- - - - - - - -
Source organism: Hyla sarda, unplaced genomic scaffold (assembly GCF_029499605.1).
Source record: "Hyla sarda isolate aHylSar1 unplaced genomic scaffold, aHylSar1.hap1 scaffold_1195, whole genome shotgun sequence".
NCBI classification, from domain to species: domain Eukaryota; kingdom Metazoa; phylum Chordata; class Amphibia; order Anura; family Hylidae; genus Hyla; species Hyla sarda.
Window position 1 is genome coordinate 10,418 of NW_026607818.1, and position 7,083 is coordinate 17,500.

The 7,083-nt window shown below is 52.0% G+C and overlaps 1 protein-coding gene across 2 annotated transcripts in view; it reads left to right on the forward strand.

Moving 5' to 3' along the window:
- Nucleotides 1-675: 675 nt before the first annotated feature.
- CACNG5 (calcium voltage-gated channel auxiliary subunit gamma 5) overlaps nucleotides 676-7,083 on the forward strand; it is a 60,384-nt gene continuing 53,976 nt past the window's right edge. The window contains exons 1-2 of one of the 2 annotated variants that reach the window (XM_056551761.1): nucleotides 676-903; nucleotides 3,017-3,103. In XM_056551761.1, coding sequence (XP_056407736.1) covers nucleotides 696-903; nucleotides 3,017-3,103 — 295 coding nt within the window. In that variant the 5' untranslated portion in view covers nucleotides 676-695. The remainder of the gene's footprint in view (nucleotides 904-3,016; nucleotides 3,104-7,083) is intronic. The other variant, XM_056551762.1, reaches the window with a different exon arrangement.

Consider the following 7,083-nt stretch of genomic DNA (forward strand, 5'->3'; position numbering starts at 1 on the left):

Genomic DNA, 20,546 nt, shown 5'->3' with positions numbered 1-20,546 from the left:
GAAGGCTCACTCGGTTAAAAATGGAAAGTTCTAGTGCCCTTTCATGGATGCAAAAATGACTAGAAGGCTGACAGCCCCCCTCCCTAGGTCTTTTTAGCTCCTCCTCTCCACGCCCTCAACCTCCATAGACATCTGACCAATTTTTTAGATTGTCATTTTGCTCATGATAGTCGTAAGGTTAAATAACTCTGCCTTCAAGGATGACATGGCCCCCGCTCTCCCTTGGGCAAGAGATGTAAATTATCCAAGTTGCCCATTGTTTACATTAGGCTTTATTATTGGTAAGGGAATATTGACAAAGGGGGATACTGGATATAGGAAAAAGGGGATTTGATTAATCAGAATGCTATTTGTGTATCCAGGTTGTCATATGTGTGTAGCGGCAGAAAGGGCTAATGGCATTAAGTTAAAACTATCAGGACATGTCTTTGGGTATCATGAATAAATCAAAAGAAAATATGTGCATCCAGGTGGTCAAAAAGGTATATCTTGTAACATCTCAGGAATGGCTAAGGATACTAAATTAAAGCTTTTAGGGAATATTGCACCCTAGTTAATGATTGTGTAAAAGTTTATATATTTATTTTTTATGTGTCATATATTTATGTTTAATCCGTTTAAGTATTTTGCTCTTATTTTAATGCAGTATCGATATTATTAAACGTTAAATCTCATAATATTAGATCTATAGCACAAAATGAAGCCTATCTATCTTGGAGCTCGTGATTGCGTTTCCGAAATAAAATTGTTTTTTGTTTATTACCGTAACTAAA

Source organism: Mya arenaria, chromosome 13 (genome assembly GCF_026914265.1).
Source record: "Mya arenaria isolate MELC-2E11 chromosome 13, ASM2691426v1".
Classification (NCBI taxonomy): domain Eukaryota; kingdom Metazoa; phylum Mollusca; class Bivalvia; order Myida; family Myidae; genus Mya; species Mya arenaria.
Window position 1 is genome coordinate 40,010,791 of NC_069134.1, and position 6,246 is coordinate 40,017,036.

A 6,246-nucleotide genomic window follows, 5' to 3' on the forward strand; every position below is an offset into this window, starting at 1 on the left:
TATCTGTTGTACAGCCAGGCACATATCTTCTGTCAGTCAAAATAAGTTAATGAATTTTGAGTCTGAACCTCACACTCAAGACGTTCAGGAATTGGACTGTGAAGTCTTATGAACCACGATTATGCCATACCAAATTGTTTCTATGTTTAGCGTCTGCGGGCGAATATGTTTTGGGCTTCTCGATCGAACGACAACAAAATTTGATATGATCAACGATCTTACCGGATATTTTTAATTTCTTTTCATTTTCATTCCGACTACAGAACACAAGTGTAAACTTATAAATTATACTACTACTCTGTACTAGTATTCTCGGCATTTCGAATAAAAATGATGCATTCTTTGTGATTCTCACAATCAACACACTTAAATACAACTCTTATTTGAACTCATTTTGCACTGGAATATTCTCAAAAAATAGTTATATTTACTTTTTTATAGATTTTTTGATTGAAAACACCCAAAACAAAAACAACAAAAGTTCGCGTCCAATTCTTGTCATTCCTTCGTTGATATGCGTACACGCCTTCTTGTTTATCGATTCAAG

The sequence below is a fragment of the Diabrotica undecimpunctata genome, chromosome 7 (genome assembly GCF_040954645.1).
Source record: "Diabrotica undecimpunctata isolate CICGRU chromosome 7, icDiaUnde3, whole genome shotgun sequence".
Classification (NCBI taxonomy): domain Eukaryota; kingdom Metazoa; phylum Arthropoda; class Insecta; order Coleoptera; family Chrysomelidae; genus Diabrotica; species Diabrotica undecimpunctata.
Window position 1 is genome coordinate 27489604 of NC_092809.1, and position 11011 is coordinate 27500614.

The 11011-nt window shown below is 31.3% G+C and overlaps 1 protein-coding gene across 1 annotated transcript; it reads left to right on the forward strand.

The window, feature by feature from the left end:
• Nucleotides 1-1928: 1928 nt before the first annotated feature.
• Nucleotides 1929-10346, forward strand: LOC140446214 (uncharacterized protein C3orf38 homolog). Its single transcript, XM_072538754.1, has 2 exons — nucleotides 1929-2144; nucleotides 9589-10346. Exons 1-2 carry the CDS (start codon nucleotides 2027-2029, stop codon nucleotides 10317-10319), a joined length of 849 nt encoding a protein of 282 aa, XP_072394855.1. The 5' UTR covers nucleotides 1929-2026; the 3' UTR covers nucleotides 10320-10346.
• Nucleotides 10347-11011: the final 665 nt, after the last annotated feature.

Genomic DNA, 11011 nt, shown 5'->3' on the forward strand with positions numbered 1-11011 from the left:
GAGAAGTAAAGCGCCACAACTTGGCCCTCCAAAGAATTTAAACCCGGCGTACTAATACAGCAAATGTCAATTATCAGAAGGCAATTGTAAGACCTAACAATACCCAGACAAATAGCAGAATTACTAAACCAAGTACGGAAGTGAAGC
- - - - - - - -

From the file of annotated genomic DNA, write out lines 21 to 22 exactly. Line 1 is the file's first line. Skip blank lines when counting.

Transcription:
Window position 1 is genome coordinate 27489604 of NC_092809.1, and position 11011 is coordinate 27500614.

The 11011-nt window shown below is 31.3% G+C and overlaps 1 protein-coding gene across 1 annotated transcript; it reads left to right on the forward strand.